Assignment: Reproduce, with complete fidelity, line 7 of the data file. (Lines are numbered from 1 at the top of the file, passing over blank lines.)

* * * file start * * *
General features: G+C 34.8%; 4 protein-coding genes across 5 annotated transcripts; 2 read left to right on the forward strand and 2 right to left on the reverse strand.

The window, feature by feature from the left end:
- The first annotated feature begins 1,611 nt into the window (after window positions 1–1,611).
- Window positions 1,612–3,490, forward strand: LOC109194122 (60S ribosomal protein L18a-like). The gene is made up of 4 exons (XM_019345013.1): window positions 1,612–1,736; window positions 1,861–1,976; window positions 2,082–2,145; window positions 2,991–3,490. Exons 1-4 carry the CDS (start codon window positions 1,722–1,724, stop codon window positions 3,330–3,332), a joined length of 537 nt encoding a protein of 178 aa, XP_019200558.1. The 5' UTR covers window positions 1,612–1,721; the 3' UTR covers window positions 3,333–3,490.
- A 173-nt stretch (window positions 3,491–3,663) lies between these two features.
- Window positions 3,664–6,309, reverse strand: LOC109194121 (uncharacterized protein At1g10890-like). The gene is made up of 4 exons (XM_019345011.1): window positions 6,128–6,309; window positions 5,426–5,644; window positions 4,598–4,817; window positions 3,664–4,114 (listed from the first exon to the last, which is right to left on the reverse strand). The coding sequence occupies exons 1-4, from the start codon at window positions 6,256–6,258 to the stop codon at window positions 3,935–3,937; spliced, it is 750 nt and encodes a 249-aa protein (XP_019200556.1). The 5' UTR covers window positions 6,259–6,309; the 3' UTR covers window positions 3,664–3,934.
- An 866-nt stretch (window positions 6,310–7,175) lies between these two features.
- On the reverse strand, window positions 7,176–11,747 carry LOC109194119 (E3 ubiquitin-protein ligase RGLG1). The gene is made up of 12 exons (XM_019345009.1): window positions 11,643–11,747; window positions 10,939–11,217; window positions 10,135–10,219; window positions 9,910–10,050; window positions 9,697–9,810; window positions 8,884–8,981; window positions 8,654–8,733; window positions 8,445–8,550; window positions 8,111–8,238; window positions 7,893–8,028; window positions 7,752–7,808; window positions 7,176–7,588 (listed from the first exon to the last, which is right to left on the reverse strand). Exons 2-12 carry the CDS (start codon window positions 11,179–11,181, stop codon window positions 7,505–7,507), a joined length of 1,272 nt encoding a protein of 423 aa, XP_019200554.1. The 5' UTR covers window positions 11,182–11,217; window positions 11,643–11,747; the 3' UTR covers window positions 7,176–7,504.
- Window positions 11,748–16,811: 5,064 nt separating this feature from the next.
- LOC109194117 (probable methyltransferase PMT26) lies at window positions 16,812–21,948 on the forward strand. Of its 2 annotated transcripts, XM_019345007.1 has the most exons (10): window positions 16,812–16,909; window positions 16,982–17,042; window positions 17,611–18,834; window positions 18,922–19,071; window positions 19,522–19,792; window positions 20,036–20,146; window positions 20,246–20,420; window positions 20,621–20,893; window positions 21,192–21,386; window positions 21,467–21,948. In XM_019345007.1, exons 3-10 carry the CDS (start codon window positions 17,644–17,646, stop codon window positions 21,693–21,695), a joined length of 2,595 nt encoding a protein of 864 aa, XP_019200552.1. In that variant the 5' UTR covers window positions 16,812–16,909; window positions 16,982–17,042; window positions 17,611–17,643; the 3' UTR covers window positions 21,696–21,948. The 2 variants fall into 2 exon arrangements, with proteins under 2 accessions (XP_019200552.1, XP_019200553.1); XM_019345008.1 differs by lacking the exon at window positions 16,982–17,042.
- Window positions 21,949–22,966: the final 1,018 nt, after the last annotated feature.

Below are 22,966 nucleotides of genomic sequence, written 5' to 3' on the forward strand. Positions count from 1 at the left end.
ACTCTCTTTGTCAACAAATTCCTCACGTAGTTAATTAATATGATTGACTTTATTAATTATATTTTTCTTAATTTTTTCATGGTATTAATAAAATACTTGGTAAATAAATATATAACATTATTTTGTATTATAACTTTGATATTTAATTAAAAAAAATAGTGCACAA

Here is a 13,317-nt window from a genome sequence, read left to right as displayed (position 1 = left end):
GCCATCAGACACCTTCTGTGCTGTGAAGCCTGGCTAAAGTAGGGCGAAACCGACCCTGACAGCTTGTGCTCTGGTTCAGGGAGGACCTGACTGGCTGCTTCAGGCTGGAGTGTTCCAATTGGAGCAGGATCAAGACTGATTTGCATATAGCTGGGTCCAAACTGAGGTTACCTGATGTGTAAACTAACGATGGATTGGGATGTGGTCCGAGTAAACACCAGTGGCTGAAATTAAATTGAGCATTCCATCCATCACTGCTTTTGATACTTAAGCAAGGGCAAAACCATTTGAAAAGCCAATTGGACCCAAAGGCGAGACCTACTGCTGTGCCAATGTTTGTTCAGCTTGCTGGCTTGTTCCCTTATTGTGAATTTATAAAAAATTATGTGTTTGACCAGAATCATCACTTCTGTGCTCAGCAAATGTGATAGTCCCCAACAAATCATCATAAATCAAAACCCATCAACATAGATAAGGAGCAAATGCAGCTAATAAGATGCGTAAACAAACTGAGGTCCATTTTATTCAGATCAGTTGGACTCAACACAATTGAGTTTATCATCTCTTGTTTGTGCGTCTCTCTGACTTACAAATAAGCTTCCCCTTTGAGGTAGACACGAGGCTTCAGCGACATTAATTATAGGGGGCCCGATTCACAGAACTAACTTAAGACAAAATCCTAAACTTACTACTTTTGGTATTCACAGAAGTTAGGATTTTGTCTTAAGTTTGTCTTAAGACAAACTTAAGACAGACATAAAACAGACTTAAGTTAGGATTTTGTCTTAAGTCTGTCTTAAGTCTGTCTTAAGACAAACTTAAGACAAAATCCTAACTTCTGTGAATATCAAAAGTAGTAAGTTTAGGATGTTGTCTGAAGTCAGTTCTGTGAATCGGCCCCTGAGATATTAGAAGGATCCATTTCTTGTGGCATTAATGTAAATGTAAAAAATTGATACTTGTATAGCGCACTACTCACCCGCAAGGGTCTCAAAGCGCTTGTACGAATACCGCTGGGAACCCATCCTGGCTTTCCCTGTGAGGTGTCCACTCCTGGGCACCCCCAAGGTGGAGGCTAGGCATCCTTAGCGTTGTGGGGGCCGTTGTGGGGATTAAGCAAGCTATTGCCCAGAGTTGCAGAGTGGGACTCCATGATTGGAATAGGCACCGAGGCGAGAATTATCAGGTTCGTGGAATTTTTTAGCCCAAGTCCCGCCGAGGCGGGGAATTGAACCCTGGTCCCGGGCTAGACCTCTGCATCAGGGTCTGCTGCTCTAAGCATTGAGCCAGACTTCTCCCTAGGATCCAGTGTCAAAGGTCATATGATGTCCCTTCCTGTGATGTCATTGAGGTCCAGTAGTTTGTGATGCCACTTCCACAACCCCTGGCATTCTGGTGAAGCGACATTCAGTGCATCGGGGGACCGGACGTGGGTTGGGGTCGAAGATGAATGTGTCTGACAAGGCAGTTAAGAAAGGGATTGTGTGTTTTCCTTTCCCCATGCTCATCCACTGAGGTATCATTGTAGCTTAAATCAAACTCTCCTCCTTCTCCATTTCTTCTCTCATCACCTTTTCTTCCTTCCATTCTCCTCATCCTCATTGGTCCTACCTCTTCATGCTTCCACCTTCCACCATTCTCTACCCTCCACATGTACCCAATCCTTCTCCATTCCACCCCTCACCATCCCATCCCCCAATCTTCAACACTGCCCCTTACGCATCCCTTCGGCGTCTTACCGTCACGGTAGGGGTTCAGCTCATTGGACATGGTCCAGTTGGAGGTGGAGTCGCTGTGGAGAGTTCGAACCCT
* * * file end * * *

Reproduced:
- An 866-nt stretch (window positions 6,310–7,175) lies between these two features.